But such importations wouldn't affect already colonized Iceland and the Faroe Islands, how then their frequency of the maternal hg I has also decreased (4.5% in today's Icelanders)? Their case is much easier to explain: Nordic settlers migrating to Iceland and the Faroe Islands married with Scottish/Irish women on their way and also after the colonization (there were already Gaelic populations living for some time). This has been proven by the recent genetic studies showing Scandinavian paternal haplogroups and Gaelic maternal haplogroups in the majority of Icelanders and the Faroe Islanders. Also the frequency of the maternal hg I in today's Icelanders is 4.5%, it is between the frequency of today's Scotland (5%) and Ireland (3%). I don't know its frequency in today's Faroese (as the details of the Faroese studies aren't openly published), but given the results of the maternal hg studies, it should be close to today's Scottish and Irish frequencies.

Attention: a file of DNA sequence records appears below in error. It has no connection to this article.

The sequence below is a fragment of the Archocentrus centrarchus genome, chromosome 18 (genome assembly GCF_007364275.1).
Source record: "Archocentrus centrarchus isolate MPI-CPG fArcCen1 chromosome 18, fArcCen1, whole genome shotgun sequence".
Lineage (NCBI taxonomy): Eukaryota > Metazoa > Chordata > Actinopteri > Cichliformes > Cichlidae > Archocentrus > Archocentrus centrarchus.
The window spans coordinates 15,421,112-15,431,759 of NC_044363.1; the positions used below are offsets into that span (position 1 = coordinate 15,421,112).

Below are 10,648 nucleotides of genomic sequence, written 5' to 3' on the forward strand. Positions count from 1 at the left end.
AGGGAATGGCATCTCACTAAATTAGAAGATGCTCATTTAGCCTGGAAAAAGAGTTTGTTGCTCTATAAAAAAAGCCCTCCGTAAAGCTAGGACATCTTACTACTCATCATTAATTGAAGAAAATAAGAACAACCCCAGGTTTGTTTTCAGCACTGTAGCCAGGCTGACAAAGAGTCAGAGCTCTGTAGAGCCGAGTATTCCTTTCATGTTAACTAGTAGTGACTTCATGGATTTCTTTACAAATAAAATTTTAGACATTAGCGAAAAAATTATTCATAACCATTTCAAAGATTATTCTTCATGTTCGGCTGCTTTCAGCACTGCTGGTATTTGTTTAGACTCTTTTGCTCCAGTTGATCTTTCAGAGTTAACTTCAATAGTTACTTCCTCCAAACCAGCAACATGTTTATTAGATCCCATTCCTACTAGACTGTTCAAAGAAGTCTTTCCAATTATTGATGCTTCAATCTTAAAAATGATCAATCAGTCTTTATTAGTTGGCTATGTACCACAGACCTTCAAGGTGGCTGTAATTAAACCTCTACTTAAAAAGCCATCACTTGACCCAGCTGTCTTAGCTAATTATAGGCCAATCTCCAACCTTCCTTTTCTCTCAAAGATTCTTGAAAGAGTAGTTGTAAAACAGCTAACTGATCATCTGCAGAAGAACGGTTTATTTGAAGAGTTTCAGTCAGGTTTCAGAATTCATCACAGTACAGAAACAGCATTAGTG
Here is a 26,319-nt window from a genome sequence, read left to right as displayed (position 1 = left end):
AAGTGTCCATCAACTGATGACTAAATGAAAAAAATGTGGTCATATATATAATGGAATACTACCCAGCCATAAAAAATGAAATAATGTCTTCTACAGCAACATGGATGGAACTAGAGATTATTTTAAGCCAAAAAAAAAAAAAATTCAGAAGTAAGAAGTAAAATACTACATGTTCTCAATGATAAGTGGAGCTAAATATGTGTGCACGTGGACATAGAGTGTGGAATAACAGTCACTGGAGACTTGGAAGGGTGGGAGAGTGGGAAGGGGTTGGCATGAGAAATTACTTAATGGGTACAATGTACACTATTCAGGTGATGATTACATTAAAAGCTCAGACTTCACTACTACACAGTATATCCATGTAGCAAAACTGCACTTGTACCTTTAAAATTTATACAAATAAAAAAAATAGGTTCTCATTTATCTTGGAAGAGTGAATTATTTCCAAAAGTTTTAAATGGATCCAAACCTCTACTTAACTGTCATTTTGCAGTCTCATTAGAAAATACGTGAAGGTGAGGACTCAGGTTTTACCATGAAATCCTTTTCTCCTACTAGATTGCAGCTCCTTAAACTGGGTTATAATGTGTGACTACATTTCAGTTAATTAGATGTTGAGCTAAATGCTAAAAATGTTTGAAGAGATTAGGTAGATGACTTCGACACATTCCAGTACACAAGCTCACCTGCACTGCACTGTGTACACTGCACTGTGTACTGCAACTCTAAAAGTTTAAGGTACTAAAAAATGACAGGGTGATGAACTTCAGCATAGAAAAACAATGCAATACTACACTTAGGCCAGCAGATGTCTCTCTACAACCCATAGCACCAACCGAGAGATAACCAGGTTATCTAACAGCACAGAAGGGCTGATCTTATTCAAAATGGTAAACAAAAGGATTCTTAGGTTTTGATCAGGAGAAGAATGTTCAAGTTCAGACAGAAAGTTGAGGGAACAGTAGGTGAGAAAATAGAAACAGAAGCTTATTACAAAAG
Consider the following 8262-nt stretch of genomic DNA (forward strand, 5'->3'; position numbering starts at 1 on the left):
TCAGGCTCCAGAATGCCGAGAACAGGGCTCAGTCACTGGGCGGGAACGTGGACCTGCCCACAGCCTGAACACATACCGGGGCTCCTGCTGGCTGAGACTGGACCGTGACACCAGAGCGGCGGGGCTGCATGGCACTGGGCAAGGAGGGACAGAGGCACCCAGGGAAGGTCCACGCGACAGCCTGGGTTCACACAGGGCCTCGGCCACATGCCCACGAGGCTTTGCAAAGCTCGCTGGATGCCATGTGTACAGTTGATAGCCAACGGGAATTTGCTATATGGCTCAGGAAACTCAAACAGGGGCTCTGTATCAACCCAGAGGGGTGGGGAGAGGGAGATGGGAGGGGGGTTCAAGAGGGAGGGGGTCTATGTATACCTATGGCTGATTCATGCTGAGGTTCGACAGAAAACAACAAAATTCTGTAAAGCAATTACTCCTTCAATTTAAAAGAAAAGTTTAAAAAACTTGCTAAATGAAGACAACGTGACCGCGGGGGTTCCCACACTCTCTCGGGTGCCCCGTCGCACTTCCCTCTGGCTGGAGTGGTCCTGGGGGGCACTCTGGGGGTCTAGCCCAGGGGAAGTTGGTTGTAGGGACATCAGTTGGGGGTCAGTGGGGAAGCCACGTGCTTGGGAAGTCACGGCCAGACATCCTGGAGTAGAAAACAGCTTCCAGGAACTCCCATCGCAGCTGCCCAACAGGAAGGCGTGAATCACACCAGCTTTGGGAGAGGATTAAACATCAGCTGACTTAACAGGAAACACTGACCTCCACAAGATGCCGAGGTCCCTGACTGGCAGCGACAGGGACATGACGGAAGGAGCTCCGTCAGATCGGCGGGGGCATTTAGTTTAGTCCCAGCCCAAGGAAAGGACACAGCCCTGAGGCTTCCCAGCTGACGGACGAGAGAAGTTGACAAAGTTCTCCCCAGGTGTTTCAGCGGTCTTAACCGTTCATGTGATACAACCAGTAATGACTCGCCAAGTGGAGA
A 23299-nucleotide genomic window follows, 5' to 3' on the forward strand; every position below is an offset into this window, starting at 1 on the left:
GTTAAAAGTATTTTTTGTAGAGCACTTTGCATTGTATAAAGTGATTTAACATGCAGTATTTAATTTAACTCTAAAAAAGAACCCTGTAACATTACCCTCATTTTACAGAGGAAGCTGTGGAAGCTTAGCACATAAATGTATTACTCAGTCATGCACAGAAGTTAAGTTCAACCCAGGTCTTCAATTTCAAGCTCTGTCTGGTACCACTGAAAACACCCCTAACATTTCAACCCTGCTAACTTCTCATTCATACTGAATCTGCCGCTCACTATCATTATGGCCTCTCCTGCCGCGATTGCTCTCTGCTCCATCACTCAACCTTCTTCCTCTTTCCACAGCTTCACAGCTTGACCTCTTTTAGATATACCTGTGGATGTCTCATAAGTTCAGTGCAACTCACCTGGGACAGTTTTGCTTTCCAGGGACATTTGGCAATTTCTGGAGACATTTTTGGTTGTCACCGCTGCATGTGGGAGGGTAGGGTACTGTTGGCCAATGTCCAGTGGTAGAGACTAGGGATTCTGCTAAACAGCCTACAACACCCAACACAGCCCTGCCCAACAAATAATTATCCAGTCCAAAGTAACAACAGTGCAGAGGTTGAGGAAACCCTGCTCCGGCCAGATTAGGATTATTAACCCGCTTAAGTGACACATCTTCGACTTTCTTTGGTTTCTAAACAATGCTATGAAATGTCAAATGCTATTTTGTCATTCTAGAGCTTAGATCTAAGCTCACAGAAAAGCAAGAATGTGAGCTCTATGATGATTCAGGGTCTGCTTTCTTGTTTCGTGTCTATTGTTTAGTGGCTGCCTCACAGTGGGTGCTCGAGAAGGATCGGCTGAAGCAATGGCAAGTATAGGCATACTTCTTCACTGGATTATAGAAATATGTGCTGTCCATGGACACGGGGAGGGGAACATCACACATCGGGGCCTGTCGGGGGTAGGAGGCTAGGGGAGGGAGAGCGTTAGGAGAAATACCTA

Dienekes said...

This is positive selection of mtDNA H, not the fictitious mass migration of Indo-Europeans or intentional population replacement.

Positive selection on haplogroup H would have reduced the frequency of non-H haplogroups across the board, not specifically of haplogroup I.

onur said...

Might that also explain the Germanization (here by "German-" I only mean the language of Germany) of some features of the Scandinavian Germanic languages within the last 1000 years?

BTW, the same linguistic Germanization didn't occur in the Icelandic and Faroese languages, they were instead influenced by Gaelic languages.

waggg said...

If really haplogroups are unequal to fight off some diseases (I remember reading this kind of things several times. I ain't wrong, am I?), is it possible that events such as the black death (The European population was diminished between 30% to 60 %) have a responsability (at least partially) ?